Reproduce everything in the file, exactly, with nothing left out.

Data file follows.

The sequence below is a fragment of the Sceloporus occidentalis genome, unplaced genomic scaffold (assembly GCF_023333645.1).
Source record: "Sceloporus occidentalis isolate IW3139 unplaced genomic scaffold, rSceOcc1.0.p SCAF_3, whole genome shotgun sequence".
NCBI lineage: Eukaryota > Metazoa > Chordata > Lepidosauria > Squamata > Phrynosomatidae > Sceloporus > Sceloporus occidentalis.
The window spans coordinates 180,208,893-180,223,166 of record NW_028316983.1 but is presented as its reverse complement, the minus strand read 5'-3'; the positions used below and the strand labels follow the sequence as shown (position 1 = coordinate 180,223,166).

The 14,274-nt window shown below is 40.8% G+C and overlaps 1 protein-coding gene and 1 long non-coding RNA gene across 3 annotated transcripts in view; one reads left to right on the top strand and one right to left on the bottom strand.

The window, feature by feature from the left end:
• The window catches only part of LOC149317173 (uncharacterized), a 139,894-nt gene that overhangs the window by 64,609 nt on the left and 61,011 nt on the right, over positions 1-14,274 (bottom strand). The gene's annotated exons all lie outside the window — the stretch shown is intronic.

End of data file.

The sequence below is a fragment of the Sceloporus occidentalis genome, unplaced genomic scaffold (assembly GCF_023333645.1).
Source record: "Sceloporus occidentalis isolate IW3139 unplaced genomic scaffold, rSceOcc1.0.p SCAF_3, whole genome shotgun sequence".
NCBI lineage: Eukaryota > Metazoa > Chordata > Lepidosauria > Squamata > Phrynosomatidae > Sceloporus > Sceloporus occidentalis.
The window spans coordinates 180,208,893-180,223,166 of record NW_028316983.1 but is presented as its reverse complement, the minus strand read 5'-3'; the positions used below and the strand labels follow the sequence as shown (position 1 = coordinate 180,223,166).

The 14,274-nt window shown below is 40.8% G+C and overlaps 1 protein-coding gene and 1 long non-coding RNA gene across 3 annotated transcripts in view; one reads left to right on the top strand and one right to left on the bottom strand.

The window, feature by feature from the left end:
• The window catches only part of LOC149317173 (uncharacterized), a 139,894-nt gene that overhangs the window by 64,609 nt on the left and 61,011 nt on the right, over positions 1-14,274 (bottom strand). The gene's annotated exons all lie outside the window — the stretch shown is intronic.